The future of the U.K.
Kitty Baker | Tuesday, September 23, 2014
The Union Jack. An iconic symbol that appears on everything from high fashion to car decals. The flag that was created to represent the strong unity between Scotland and England, by intertwining the flag of England (St. George’s Cross) and the flag of Scotland (Saint Andrew’s Cross), stands as a symbol of the connection that has been tested and still remains, although shaken.
Last Thursday, Scotland put to a democratic vote whether or not to stay in its 307-year-old union with England, formally known as the United Kingdom. While the eventual outcome came out in favor of the “Better Together” campaign and a “No” vote, the win was not a landslide, with only 55 percent of Scotland’s voting populace choosing to remain a part of the U.K. 85 percent of established voters exercised their right, proving that politics can still remain relevant in an era that is overshadowed by disillusionment and hostility towards “politics.”
As a result of the Scotland Act of 1998, the Scottish people were given their own Parliament and along with this, the power to make laws on “devolved matters” (several more powers were given over to this Parliament in the Scotland Act 2012). However, the U.K. Parliament has certain powers that are its alone, mostly concerning U.K. or international decisions, which are referred to as “reserved matters.” These include, according to the Scottish Parliament website, broadcasting, foreign policy, defense, immigration, etc.
The “Yes Scotland” campaign, headed by Alex Salmond, the First Minister of Scotland (he has said that he will be stepping down after this defeat, but will remain as a member of Scottish Parliament) wanted completely devolved powers. He and his campaigners promised that being independent would allow Scots to make their own future, instead of being dependent on a Parliament that is not aligned with many Scottish voters (currently, there is a Tory (conservative) government in place in England, and much of Scotland votes Labour). The independence campaign’s message was, according to the “Yes Scotland” website, that by becoming independent it could make “the right choices for our society and our economy.”
The No “Better Together” campaign, launched by Alistair Darling, the former Chancellor of the Exchequer under former Prime Minister Gordon Brown, represented the voice of those who wished to remain the United Kingdom, and included prominent U.K. politicians such as David Cameron, the current conservative Prime Minister, and other British figures like J.K. Rowling.
David Cameron, towards the end of the battle for hearts and minds, made promises to the Scottish people, in hopes that it would turn the tide and help to bring favor to remaining with the U.K. Among the promises he made were increased taxing, spending, and welfare powers given to the Scottish parliament.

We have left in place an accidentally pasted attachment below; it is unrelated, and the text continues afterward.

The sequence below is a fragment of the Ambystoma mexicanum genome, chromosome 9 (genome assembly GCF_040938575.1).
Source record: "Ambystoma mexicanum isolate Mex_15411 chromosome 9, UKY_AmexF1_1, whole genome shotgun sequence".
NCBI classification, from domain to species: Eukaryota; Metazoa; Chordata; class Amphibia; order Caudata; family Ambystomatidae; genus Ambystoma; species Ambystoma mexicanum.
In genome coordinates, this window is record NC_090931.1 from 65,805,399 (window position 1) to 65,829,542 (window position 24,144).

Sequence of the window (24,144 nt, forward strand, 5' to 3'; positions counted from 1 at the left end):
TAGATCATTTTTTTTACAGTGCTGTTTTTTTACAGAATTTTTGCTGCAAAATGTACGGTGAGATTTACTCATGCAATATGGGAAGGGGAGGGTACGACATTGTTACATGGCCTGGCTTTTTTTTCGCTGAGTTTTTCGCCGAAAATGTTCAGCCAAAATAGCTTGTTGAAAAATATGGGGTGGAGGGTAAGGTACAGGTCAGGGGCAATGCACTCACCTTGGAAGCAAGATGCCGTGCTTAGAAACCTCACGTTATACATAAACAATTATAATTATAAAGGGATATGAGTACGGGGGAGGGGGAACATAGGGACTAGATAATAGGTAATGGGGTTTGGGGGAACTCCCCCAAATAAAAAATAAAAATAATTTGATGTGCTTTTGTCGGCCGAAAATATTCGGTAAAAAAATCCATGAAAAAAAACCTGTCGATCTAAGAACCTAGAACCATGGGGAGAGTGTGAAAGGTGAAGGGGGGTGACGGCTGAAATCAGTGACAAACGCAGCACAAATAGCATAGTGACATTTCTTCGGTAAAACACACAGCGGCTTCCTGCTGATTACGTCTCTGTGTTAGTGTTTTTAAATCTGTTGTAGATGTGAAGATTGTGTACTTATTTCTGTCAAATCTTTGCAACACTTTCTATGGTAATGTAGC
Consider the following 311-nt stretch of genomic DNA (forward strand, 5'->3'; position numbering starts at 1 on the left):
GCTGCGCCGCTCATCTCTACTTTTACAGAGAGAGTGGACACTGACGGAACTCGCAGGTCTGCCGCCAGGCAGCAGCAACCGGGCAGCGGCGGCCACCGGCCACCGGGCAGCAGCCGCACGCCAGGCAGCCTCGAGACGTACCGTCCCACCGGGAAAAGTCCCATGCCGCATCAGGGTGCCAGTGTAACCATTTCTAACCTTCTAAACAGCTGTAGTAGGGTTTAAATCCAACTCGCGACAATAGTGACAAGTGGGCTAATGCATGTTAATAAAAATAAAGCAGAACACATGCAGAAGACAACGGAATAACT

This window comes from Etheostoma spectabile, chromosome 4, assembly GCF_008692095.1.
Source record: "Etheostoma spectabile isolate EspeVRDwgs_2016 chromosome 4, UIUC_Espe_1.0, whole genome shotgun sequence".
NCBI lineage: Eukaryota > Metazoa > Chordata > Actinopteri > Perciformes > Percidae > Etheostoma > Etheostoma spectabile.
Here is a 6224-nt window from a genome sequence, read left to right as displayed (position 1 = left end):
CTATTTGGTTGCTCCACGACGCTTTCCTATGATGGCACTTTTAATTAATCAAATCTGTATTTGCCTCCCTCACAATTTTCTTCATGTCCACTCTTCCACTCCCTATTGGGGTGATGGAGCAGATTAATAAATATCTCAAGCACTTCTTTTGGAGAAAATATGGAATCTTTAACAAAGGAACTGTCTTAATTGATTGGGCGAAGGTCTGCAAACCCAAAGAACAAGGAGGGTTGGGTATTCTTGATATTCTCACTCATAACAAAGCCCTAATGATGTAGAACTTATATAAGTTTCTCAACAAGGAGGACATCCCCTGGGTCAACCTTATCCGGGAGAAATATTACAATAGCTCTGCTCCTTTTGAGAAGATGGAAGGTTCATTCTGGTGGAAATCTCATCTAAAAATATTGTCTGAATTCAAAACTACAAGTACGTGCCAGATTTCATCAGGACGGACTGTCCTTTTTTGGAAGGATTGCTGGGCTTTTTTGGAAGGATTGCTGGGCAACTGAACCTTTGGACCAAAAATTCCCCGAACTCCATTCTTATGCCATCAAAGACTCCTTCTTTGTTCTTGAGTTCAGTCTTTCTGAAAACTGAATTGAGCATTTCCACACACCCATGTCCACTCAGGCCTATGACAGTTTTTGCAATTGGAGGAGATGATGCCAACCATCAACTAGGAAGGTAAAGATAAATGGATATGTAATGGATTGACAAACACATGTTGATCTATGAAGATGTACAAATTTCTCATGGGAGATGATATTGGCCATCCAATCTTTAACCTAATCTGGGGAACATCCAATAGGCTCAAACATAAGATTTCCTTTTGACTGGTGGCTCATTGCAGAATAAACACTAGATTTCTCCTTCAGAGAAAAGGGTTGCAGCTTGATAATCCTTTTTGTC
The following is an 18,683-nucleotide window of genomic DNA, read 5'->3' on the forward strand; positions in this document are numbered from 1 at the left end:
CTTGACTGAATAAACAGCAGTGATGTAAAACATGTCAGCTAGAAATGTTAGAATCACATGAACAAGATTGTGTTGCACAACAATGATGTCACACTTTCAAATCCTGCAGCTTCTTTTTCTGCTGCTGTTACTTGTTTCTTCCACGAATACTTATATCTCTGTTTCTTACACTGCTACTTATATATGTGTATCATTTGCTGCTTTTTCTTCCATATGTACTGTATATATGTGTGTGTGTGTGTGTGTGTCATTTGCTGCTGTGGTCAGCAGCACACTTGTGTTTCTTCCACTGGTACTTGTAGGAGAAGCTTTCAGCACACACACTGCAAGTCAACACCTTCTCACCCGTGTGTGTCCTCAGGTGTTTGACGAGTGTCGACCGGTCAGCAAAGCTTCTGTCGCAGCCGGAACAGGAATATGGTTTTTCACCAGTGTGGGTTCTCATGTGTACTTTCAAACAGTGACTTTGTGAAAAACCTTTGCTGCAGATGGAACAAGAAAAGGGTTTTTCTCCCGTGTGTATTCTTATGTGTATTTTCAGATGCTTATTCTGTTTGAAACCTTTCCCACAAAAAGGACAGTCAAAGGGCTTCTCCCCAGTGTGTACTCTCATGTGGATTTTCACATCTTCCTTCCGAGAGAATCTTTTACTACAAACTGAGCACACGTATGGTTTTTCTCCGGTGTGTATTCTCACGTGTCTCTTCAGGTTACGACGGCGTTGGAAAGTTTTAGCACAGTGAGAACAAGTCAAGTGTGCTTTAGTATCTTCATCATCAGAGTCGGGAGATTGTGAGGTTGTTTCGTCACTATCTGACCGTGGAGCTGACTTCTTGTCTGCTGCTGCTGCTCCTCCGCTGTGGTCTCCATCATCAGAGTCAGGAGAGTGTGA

Now, the question remains, why did Scotland vote to stay a part of the United Kingdom? The “Better Together” campaign, according to one BBC article, always had the edge (the BBC has come under fire from many in the “Yes Scotland” campaign for having biased coverage, a reminder to read a variety of news sources). “Better Together” always had a slight majority. This majority was threatened as the time to vote neared, but in the end, helped the campaign come away with victory. There have also been suggestions that some Scots were afraid of the risk that would come if they chose to separate from England. Can Scotland survive on its own? The “Yes Scotland” campaign answered with a resounding yes, but it is hard to shake off all doubts. With the promises from the U.K. Parliament of more devolved powers, for those who were worried about risk, sticking with England seemed the more promising of the two.
What will be interesting in the coming months is watching how the U.K. will move forward as a still united but fragmented entity. Will Parliament renege on its offers, which the “Yes Scotland” campaign claims Cameron already has done with some of his key proposals for more devolved powers. What does it mean for the rest of England? Manchester and other cities in the U.K. have long asked for more devolved powers. Will Scotland’s voice send shockwaves throughout this fragile political system?
As a proud citizen of the United Kingdom, I am happy that Scotland chose to remain a part of this auspicious union. However, I hope that this result reminds British politicians that it is their duty to respond to the cares and needs of every citizen. Together, we can move forward, with our flag flying high.
The views expressed in this column are those of the author and not necessarily those of The Observer.